Without further ado, let me introduce another friend and supporter of the show who I had the privilege of meeting online even before the first episode dropped. Let’s meet our distinguished guest for this episode.
Joel McKinnon: My guest today is Nathaniel Goldberg. Nathaniel is a professor of philosophy at a university in Virginia. Besides more traditional classes, he teaches a special-topics course on philosophy and science fiction, in which he has his students read Asimov’s Foundation Trilogy against the Ancient Greek philosopher Plato’s most famous work, The Republic. Welcome, Nathaniel!
Nathaniel Goldberg: Thank you, Joel. It's a pleasure to meet you and to be here on your podcast?
JM: Why don't you tell me a bit about yourself, including your introduction to Asimov?
NG: Sure, it would also be my pleasure. So I first discovered Asimov when I was a teenager, I was visiting my grandmother in New York. I've got that little bit in common with the good doctor, we’re both New Yorkers, deep down.
And she had in her bedroom, a book anthology collection. Golden age science fiction, short stories. I later learned it was my aunt's. She had done a science fiction class in college, and lo and behold, as I started reading through it, I came upon this short story called Nightfall by this author named Isaac Asimov.
And it was years later. Years later when I was in high school my high school 10th grade English teacher happened to have sets of the Foundation trilogy. And I talked to him and he lent them to me. And the rest is galactic history.
JM: So yeah, I'll tell you how I found it. I guess, you know, since you've listened to the podcast. As a teenager, I just discovered science fiction ‘cause my dad was into it and my dad had lots of science fiction on our bookshelves at home. So I read as much of that as I could. And I'm not sure what the first Asimov I read was - it wasn't Foundation. But when I found Foundation that changed my life.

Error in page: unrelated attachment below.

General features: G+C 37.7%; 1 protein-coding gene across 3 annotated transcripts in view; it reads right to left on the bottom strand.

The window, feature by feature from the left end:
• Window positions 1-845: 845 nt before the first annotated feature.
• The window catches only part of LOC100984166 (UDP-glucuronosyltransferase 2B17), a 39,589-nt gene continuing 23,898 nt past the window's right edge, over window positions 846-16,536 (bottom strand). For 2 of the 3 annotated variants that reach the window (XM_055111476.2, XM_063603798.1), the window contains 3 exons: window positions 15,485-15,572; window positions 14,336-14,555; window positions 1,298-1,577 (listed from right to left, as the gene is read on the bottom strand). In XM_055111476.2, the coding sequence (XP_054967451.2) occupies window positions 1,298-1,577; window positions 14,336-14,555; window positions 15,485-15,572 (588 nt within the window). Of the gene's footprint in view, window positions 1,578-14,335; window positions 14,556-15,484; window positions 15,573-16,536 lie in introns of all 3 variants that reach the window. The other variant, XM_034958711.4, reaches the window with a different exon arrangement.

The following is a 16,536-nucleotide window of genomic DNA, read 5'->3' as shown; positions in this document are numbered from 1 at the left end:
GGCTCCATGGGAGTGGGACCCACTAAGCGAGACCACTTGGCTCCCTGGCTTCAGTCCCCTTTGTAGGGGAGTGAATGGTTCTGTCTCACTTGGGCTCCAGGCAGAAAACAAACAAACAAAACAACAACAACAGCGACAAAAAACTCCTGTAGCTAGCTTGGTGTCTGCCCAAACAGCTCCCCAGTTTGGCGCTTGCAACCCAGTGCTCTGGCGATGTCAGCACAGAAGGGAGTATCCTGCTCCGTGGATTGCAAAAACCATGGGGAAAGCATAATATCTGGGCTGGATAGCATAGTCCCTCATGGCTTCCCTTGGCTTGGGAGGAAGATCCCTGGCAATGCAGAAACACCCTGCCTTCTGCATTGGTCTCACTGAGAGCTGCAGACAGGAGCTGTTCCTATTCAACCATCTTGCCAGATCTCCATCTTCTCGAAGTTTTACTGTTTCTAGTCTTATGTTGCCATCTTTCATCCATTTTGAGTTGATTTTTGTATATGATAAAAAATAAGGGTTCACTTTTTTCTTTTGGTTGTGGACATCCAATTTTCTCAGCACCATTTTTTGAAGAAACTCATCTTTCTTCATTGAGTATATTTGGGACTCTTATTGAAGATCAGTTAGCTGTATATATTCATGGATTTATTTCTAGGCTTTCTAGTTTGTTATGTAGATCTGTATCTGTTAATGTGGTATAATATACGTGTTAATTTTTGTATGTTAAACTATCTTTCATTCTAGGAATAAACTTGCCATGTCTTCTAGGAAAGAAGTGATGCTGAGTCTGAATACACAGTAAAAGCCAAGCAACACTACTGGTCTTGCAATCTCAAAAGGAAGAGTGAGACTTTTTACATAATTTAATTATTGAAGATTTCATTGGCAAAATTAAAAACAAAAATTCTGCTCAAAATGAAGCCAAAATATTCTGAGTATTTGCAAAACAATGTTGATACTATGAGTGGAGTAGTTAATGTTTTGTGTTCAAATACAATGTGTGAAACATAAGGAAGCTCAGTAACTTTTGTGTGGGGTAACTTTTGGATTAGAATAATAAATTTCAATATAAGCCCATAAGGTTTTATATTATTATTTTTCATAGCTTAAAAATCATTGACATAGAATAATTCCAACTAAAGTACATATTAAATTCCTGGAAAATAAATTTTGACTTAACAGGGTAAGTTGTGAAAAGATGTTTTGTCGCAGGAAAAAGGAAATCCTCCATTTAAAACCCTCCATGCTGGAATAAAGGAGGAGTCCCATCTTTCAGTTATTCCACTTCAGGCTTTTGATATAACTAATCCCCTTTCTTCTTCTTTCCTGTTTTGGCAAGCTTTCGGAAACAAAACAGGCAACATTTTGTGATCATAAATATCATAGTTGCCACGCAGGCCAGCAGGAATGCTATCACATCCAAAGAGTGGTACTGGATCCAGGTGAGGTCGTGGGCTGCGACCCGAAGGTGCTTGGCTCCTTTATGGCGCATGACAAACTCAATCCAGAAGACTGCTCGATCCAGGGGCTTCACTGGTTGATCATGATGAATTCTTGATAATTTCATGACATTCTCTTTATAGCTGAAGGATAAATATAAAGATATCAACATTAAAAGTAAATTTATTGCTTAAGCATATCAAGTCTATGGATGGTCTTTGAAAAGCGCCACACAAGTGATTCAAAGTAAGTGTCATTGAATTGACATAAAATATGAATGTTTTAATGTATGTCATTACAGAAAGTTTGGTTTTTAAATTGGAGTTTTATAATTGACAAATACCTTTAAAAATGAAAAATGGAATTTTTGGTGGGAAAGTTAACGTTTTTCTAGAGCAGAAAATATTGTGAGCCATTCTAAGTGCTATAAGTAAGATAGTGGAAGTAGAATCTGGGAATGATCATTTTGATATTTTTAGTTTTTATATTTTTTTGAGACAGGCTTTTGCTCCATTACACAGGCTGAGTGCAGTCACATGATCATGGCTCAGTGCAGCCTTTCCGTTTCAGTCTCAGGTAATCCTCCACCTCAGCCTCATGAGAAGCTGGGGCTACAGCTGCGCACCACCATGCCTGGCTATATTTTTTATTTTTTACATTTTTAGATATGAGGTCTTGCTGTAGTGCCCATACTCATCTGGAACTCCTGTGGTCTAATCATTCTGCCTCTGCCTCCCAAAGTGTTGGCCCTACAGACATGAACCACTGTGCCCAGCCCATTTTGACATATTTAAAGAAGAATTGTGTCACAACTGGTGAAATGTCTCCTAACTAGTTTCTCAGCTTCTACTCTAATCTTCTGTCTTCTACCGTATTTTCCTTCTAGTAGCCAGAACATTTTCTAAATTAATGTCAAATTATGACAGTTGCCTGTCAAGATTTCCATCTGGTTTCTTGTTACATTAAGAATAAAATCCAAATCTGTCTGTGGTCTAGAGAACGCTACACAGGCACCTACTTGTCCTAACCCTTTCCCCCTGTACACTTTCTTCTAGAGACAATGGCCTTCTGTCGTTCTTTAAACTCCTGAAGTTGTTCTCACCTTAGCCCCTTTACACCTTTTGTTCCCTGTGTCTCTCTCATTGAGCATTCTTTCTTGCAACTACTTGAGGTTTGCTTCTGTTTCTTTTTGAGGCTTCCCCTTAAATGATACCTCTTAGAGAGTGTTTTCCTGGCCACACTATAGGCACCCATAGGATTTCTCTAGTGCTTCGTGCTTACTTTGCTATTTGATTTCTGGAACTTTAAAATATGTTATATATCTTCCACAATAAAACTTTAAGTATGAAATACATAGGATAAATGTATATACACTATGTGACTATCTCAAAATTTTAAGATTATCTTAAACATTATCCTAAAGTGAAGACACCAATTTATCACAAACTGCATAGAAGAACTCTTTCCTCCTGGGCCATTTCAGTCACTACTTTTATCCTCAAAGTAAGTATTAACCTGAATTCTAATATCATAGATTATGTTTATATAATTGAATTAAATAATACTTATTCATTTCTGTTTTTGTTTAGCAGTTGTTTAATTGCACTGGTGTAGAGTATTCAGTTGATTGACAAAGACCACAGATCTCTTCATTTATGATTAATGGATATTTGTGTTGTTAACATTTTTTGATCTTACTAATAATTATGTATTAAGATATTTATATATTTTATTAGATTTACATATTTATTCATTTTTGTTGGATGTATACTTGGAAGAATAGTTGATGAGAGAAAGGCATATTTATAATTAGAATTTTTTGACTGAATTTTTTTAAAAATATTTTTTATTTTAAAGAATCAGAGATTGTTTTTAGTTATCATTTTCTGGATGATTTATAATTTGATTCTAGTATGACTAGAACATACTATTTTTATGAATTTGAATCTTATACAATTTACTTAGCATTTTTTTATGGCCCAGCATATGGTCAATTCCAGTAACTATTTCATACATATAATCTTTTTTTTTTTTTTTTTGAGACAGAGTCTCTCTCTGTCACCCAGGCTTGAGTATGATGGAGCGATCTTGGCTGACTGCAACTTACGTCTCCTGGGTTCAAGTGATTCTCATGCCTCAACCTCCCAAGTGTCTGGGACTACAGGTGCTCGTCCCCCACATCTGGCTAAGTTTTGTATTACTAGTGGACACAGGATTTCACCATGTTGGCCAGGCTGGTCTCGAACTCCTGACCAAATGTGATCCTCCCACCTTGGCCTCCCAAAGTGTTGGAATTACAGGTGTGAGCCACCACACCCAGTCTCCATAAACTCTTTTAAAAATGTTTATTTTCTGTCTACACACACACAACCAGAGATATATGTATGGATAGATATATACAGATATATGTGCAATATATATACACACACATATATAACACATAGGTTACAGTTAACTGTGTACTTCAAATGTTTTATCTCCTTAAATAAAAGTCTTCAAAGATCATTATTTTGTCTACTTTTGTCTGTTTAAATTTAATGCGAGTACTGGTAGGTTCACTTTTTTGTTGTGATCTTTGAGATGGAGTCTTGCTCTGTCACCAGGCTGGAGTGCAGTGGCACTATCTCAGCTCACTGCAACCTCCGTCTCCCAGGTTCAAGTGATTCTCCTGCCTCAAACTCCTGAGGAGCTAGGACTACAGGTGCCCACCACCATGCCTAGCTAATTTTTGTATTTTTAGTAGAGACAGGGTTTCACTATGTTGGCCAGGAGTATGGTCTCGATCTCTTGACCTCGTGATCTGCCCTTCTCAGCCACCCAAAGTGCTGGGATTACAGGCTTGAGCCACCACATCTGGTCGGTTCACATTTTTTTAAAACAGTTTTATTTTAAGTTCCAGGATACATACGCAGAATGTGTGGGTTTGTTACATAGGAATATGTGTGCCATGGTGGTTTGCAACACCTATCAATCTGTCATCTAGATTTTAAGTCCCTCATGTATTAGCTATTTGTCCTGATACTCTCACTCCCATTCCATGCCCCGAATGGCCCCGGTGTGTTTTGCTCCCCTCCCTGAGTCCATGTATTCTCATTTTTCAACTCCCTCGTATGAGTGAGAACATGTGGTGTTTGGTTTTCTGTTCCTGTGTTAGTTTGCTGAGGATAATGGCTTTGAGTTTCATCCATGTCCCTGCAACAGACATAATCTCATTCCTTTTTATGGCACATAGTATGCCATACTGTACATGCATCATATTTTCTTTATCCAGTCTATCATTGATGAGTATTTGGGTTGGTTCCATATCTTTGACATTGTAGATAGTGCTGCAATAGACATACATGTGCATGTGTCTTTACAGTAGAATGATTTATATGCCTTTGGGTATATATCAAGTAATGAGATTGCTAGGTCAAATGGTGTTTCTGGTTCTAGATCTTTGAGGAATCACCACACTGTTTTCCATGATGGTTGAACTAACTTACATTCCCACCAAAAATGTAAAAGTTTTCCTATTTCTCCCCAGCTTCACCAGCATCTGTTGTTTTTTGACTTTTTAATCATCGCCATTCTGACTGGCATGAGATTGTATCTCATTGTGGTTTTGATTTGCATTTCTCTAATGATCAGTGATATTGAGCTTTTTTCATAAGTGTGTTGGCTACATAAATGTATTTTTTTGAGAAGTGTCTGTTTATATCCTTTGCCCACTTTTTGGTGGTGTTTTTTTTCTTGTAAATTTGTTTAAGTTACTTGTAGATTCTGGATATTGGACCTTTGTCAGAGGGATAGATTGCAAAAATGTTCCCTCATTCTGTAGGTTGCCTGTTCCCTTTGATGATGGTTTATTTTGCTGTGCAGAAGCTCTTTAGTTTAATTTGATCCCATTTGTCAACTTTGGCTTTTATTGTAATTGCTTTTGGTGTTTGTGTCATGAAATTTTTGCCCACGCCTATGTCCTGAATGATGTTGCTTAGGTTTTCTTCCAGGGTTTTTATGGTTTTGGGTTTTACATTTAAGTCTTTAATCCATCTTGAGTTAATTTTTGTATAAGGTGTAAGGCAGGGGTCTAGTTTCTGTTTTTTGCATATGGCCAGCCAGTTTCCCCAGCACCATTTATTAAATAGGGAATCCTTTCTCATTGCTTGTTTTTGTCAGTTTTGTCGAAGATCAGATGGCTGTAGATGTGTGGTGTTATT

NG: Well, I remember when I was reading Nightfall, learning that as Asimov had written it, I think when he was 19 or so, he published it when he was 21.
And at the time I was 13 or 14 and I thought, no worries. I've got years to be that successful because the golf from 13 to 19 is like eternal when you're a 13 year old. And then as I creep closer and closer in time, time started running short. I'm now in a spot where I teach college students who are roughly Asomov’s age when he wrote that story and I liked to needle them a little bit – like what have you done with your life? Have you written a world changing science fiction short story that's the segue to a world changing trilogy or haven't you? And you know, they look at me and think that I'm goofy, but they usually think that anyway. So some more Asimov in my background.
JM: I'm really curious about your class and would love to hear you talk more about it. Because I would have loved to have taken that class when I was in college. So I'm really curious what the students, how they respond to it, to the syllabus.
NG: Sure. So, uh, I guess to fill in a little bit beyond my, the Asimov part of my life, I wound up getting a PhD in philosophy, and then I ended up teaching at three different universities. I started in Maryland and then I was in Ohio and now I'm in Virginia, and where I currently am I was encouraged to do a special topics course. We all are asked occasionally to do something like this. So as you said in your kind intro, I'm doing one called Philosophy and Science Fiction. And the idea was each time I taught it, to pair a different work of philosophy with a different work of science fiction.
But Joel, I've got to tell you, the first pairing of Asimov and Plato just stuck because it just works so well.
JM: Hard to beat that one.